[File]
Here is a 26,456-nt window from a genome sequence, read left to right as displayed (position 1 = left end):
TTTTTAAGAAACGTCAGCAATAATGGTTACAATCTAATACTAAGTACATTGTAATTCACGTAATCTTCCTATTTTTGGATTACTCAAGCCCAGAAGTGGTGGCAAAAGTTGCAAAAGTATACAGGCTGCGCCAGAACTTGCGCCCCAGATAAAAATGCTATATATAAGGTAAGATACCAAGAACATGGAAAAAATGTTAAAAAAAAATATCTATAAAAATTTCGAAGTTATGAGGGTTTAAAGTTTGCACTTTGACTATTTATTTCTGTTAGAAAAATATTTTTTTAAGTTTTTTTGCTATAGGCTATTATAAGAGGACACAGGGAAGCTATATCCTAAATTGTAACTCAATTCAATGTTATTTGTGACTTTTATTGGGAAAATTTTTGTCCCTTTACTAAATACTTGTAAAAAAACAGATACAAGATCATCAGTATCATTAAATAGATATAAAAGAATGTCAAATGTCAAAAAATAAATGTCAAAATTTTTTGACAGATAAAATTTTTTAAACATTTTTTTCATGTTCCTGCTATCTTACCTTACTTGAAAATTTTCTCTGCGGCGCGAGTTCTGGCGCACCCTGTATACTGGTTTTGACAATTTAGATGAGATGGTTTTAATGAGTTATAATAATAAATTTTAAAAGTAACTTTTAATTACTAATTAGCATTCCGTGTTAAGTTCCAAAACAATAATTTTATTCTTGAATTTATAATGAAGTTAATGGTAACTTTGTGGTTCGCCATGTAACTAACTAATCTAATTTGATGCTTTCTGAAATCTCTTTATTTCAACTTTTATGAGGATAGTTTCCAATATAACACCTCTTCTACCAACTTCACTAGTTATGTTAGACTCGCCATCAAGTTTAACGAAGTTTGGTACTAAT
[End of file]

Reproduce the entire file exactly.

Here is a 26,456-nt window from a genome sequence, read left to right as displayed (position 1 = left end):
TTTTTAAGAAACGTCAGCAATAATGGTTACAATCTAATACTAAGTACATTGTAATTCACGTAATCTTCCTATTTTTGGATTACTCAAGCCCAGAAGTGGTGGCAAAAGTTGCAAAAGTATACAGGCTGCGCCAGAACTTGCGCCCCAGATAAAAATGCTATATATAAGGTAAGATACCAAGAACATGGAAAAAATGTTAAAAAAAAATATCTATAAAAATTTCGAAGTTATGAGGGTTTAAAGTTTGCACTTTGACTATTTATTTCTGTTAGAAAAATATTTTTTTAAGTTTTTTTGCTATAGGCTATTATAAGAGGACACAGGGAAGCTATATCCTAAATTGTAACTCAATTCAATGTTATTTGTGACTTTTATTGGGAAAATTTTTGTCCCTTTACTAAATACTTGTAAAAAAACAGATACAAGATCATCAGTATCATTAAATAGATATAAAAGAATGTCAAATGTCAAAAAATAAATGTCAAAATTTTTTGACAGATAAAATTTTTTAAACATTTTTTTCATGTTCCTGCTATCTTACCTTACTTGAAAATTTTCTCTGCGGCGCGAGTTCTGGCGCACCCTGTATACTGGTTTTGACAATTTAGATGAGATGGTTTTAATGAGTTATAATAATAAATTTTAAAAGTAACTTTTAATTACTAATTAGCATTCCGTGTTAAGTTCCAAAACAATAATTTTATTCTTGAATTTATAATGAAGTTAATGGTAACTTTGTGGTTCGCCATGTAACTAACTAATCTAATTTGATGCTTTCTGAAATCTCTTTATTTCAACTTTTATGAGGATAGTTTCCAATATAACACCTCTTCTACCAACTTCACTAGTTATGTTAGACTCGCCATCAAGTTTAACGAAGTTTGGTACTAAT